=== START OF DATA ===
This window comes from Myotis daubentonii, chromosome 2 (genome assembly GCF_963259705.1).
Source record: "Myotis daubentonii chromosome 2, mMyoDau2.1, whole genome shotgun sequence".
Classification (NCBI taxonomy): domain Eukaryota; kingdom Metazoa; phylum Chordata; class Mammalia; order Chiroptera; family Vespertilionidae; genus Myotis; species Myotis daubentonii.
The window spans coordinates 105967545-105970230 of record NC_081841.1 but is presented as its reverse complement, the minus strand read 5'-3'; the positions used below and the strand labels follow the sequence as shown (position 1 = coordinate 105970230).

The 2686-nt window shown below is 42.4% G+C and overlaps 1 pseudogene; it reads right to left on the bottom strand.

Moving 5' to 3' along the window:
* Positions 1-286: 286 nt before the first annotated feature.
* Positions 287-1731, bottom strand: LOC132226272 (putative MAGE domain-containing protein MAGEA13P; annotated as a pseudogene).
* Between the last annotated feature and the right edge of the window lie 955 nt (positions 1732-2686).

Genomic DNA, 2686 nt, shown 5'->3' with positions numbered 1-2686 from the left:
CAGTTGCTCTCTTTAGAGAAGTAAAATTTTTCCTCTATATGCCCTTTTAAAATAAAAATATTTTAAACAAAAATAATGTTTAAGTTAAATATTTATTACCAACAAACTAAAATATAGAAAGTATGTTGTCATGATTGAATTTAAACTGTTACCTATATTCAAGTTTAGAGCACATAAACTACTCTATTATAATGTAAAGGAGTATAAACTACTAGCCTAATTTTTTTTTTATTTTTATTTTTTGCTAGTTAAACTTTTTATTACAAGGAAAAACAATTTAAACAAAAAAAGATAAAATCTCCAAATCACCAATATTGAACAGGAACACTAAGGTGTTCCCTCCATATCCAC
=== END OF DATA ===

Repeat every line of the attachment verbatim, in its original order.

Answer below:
This window comes from Myotis daubentonii, chromosome 2 (genome assembly GCF_963259705.1).
Source record: "Myotis daubentonii chromosome 2, mMyoDau2.1, whole genome shotgun sequence".
Classification (NCBI taxonomy): domain Eukaryota; kingdom Metazoa; phylum Chordata; class Mammalia; order Chiroptera; family Vespertilionidae; genus Myotis; species Myotis daubentonii.
The window spans coordinates 105967545-105970230 of record NC_081841.1 but is presented as its reverse complement, the minus strand read 5'-3'; the positions used below and the strand labels follow the sequence as shown (position 1 = coordinate 105970230).

The 2686-nt window shown below is 42.4% G+C and overlaps 1 pseudogene; it reads right to left on the bottom strand.

Moving 5' to 3' along the window:
* Positions 1-286: 286 nt before the first annotated feature.
* Positions 287-1731, bottom strand: LOC132226272 (putative MAGE domain-containing protein MAGEA13P; annotated as a pseudogene).
* Between the last annotated feature and the right edge of the window lie 955 nt (positions 1732-2686).

Genomic DNA, 2686 nt, shown 5'->3' with positions numbered 1-2686 from the left:
CAGTTGCTCTCTTTAGAGAAGTAAAATTTTTCCTCTATATGCCCTTTTAAAATAAAAATATTTTAAACAAAAATAATGTTTAAGTTAAATATTTATTACCAACAAACTAAAATATAGAAAGTATGTTGTCATGATTGAATTTAAACTGTTACCTATATTCAAGTTTAGAGCACATAAACTACTCTATTATAATGTAAAGGAGTATAAACTACTAGCCTAATTTTTTTTTTATTTTTATTTTTTGCTAGTTAAACTTTTTATTACAAGGAAAAACAATTTAAACAAAAAAAGATAAAATCTCCAAATCACCAATATTGAACAGGAACACTAAGGTGTTCCCTCCATATCCAC